Even at its most quiescent, the sun hurls into space a billion-ton cloud of charged particles every 2 days or so. The few particles that strike our planet can disrupt satellites and knock out power systems on the ground.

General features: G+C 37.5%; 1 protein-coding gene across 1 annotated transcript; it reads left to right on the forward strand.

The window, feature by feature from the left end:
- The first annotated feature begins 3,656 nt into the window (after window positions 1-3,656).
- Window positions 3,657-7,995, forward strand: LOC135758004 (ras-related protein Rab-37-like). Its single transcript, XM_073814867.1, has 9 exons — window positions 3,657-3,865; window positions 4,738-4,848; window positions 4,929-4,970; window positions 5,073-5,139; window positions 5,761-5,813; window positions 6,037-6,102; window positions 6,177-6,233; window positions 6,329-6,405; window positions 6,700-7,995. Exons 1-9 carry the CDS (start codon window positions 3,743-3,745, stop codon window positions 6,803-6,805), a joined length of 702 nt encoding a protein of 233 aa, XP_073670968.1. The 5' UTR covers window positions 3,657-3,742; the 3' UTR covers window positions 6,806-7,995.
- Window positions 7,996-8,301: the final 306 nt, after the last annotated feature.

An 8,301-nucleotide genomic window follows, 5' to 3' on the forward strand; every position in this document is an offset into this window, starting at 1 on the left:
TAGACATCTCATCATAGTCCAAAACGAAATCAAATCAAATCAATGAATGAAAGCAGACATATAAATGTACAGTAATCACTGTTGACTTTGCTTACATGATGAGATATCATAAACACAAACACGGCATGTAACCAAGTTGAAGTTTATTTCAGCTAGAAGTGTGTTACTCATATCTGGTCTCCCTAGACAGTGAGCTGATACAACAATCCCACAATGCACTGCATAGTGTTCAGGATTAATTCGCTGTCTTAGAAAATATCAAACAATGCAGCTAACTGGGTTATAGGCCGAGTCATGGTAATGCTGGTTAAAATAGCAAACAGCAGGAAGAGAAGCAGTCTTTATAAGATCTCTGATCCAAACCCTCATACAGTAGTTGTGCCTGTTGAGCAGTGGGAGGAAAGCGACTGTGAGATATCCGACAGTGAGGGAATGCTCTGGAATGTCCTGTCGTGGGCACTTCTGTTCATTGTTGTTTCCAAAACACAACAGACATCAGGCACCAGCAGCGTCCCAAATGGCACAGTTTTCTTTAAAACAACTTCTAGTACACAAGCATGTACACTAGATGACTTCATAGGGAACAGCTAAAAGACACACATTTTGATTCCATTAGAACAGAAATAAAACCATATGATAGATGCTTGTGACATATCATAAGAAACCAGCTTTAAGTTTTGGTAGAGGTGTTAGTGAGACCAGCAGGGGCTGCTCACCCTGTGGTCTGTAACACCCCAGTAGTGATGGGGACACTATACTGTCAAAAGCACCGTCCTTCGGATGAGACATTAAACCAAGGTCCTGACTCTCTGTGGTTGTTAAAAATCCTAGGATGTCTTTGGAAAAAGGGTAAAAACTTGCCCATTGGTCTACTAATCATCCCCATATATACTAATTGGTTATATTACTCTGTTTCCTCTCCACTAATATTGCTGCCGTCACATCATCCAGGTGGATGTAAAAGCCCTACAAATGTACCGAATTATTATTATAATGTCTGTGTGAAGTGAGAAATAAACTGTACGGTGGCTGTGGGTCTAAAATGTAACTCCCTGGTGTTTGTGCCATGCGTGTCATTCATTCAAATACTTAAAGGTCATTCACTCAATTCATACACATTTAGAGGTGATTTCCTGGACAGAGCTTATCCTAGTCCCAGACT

Twin spacecraft have for the first time tracked these storms, known as coronal mass ejections, from their birth in the lower depths of the sun's atmosphere all the way to Earth's orbit, scientists announced this week. The new capability will enable solar physicists to forecast the terrestrial arrival time of the storms with an uncertainty of just 3 hours, one-quarter the uncertainty of previous estimates, says Russ Howard of the Naval Research Laboratory in Washington, D.C.
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